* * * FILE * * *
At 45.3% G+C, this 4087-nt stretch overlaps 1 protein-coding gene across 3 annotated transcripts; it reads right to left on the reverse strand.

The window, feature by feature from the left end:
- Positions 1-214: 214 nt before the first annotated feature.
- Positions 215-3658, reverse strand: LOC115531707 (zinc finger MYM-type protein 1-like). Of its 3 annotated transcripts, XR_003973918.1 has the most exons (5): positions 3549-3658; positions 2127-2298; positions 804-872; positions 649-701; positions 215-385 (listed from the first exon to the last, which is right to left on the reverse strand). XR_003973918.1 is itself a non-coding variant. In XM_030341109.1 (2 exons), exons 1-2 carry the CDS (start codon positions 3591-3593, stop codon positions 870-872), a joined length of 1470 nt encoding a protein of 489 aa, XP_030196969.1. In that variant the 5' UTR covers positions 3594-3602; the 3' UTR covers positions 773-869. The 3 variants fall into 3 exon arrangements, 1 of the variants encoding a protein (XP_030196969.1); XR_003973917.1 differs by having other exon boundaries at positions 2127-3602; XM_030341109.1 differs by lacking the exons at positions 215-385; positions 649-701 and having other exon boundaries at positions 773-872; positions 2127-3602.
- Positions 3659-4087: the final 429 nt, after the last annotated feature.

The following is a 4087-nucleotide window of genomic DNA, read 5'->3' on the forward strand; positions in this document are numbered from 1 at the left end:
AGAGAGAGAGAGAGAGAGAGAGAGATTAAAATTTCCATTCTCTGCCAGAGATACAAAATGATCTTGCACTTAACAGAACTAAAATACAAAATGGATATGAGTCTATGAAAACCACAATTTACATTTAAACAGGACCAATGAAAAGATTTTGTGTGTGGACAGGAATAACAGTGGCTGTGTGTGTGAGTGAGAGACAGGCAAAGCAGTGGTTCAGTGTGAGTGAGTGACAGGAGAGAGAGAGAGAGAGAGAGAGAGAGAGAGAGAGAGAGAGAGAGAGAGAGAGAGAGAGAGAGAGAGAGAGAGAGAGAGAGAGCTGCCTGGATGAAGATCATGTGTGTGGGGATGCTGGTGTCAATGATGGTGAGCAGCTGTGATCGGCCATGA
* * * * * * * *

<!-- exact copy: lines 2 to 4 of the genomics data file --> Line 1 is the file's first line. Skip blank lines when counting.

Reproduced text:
The window, feature by feature from the left end:
- Positions 1-214: 214 nt before the first annotated feature.
- Positions 215-3658, reverse strand: LOC115531707 (zinc finger MYM-type protein 1-like). Of its 3 annotated transcripts, XR_003973918.1 has the most exons (5): positions 3549-3658; positions 2127-2298; positions 804-872; positions 649-701; positions 215-385 (listed from the first exon to the last, which is right to left on the reverse strand). XR_003973918.1 is itself a non-coding variant. In XM_030341109.1 (2 exons), exons 1-2 carry the CDS (start codon positions 3591-3593, stop codon positions 870-872), a joined length of 1470 nt encoding a protein of 489 aa, XP_030196969.1. In that variant the 5' UTR covers positions 3594-3602; the 3' UTR covers positions 773-869. The 3 variants fall into 3 exon arrangements, 1 of the variants encoding a protein (XP_030196969.1); XR_003973917.1 differs by having other exon boundaries at positions 2127-3602; XM_030341109.1 differs by lacking the exons at positions 215-385; positions 649-701 and having other exon boundaries at positions 773-872; positions 2127-3602.